DAY ONE - Wednesday, October 7

IN THE RENDEZVOUS

I leave Bozeman on a beautiful fall day a little after 9AM. Itís 47 degrees; pretty perfect if you ask me.

Over last few weeks, I have been enjoying the autumn changes in my adopted town, put on by all our trees and shrubs. We have red and gold and orange and bronze and we still have green lawns as a nice contrast. Bozeman has been smoke-free for quite a while and the air is delicious.

I get over the Pass with no issues and Iím now on 89. I drive through a tunnel of gloriously golden cottonwoods which line the road on both sides. While the air in the valley is clear, a haze remains on the mountains.

At the Park entrance construction is in full swing. Passing the fire damage still makes me sad but it looks like work has begun on clearing the debris. There are a few partially-standing walls, reminders of what the town lost.

I park across from Mammoth campground to have my visit with Allison. A large bull elk is climbing a hill so I watch him a while.

Mammoth looks golden which is exactly right for October.

Just before the high bridge I see an orange-vested worker with a stop sign. Both lanes of traffic are affected. Itís a very pretty place to be delayed and I use the time to grab lunch. Once I am waved through, I find that the cause was a tree that fell across both lanes on the winding way to Undine. It took a while before crews could clear it.

I stop at Blacktail ponds as I usually do. I see what I think is the splash of a duck diving. But the duck never comes up. I wonder if I saw a fish jump?

So far, the road feels emptier than on my last trip.

I stop at Lower Hellroaring to look for elk. Wolves will go where the elk are, so I want to know if they are in this area. I find only bison.

The day is just glorious and Iím happy to be back.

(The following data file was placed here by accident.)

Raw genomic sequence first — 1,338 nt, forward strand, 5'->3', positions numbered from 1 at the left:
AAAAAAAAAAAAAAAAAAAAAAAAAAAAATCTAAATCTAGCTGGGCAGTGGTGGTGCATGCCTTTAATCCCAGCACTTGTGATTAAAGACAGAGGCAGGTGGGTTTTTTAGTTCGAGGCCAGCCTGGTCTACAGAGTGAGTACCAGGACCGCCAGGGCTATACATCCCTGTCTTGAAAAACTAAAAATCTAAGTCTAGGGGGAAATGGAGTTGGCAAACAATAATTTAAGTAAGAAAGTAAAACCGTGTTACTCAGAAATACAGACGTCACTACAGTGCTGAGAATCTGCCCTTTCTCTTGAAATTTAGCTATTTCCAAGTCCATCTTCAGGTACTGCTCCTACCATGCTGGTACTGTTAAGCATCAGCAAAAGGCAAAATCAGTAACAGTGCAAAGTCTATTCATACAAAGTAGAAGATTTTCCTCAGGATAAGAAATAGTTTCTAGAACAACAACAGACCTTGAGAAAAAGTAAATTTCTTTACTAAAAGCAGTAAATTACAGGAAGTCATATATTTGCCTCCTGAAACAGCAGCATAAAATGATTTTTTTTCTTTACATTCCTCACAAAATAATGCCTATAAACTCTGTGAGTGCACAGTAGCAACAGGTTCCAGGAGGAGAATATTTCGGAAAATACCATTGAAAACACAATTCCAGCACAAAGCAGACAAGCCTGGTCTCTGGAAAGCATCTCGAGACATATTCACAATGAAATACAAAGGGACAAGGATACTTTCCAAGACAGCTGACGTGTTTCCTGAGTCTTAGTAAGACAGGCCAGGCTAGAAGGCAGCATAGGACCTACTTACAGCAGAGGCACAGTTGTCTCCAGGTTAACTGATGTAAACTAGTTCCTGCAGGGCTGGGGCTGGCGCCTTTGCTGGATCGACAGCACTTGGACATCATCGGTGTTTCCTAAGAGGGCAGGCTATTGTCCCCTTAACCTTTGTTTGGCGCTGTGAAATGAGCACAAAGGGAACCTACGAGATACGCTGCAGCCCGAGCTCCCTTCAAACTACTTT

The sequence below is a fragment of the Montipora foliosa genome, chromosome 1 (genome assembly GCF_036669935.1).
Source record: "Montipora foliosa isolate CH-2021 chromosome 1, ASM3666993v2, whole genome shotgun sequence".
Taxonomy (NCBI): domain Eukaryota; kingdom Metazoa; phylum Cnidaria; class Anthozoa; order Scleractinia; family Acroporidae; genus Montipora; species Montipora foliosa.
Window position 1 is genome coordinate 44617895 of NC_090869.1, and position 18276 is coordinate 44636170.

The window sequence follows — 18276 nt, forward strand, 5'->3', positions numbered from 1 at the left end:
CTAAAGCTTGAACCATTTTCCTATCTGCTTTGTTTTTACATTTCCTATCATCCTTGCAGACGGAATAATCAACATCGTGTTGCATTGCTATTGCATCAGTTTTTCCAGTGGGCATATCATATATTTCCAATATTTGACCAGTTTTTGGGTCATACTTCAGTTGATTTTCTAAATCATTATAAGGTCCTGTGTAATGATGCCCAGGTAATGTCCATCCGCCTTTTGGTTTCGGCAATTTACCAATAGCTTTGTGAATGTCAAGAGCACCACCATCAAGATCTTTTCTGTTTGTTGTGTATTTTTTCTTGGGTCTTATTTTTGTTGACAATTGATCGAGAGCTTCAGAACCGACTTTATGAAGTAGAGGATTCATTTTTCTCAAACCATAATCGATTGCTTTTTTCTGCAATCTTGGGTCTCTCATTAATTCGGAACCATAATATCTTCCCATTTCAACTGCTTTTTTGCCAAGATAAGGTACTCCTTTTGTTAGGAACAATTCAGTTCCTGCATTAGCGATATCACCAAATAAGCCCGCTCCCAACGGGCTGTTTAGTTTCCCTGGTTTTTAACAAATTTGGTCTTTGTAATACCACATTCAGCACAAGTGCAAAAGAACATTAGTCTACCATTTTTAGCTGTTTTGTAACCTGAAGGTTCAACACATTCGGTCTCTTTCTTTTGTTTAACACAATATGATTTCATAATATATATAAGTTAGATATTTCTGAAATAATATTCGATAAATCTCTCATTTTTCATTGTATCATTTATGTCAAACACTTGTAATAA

A little further east I am stopped by another orange-vested worker. This delay is not a fallen tree but road-work. There is a section through here that has become quite warped, causing cars to tilt towards the drop off, which made me quite uneasy the last few times I drove over it. Iím glad they are fixing it!

I continue past Tower and into Little America. The landscape continues to reveal lovely fall colors, under the bright blue sky.

In Lamar itís even better! Wow, thatís pretty!

On Hubbard Hill I see cars parked and people with binoculars looking south. I pull into Mid-point and see two coyotes out there, mousing. But beyond them is a black wolf, across the river, trotting east. Woo hoo!

I go on to Trash Can and see the wolf arrive in the rendezvous. There are two more wolves bedded at the edge of the Middle foothill. The arriving wolf greets the bedded ones and continues out of sight.

Iís a good feeling, very satisfying, to simply lift your binoculars and find wolves in Lamar Valley!

I decide to keep going, though, to get the groceries into the fridge.

As Iím settling in to Silver Gate I hear knocking at the door. Itís Becky & Chloe! We have a great distanced visit on the deck.